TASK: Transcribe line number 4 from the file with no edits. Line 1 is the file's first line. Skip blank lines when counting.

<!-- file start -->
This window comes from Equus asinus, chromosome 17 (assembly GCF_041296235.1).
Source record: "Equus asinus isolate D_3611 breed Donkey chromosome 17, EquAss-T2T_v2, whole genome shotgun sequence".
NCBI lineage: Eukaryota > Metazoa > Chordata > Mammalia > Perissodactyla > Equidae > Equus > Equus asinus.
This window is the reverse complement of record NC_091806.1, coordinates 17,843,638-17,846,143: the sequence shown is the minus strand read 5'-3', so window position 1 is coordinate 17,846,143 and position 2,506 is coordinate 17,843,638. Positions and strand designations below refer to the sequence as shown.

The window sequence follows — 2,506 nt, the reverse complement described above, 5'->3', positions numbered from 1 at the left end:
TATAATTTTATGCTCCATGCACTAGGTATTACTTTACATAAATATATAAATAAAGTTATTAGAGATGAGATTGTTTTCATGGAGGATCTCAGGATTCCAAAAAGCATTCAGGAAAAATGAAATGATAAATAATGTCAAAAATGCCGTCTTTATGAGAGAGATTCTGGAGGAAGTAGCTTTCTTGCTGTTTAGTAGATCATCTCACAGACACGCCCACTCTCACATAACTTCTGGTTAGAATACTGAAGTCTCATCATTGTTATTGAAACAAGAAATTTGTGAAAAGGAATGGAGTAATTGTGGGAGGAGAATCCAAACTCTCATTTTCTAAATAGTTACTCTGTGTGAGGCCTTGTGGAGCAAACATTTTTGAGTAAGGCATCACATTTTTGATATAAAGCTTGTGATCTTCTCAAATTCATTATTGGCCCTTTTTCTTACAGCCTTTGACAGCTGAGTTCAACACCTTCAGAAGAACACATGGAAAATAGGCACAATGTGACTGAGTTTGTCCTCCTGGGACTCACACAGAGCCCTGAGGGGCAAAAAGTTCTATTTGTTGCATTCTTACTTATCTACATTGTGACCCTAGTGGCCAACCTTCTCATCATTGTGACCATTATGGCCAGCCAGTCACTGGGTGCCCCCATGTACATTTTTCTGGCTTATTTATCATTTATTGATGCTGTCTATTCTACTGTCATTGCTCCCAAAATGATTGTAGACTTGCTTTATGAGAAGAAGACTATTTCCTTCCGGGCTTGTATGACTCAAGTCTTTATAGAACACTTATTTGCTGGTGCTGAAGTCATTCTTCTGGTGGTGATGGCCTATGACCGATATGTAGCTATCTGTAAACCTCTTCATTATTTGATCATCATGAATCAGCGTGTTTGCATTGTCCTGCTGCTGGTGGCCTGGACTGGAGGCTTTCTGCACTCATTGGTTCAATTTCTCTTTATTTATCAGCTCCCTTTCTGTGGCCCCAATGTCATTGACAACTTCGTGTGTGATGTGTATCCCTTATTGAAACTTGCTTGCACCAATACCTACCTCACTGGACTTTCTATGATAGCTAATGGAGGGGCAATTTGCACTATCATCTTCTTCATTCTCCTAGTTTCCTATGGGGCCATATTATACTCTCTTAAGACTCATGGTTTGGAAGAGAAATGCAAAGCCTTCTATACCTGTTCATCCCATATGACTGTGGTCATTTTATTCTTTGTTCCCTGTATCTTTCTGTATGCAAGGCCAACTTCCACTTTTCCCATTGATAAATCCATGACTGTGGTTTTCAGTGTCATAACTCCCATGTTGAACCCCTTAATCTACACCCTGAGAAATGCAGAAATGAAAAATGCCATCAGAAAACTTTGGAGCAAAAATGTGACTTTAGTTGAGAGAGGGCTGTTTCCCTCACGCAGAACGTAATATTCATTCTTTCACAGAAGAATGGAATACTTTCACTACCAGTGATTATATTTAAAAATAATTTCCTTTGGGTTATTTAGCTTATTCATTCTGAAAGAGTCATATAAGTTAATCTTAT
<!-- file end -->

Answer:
This window is the reverse complement of record NC_091806.1, coordinates 17,843,638-17,846,143: the sequence shown is the minus strand read 5'-3', so window position 1 is coordinate 17,846,143 and position 2,506 is coordinate 17,843,638. Positions and strand designations below refer to the sequence as shown.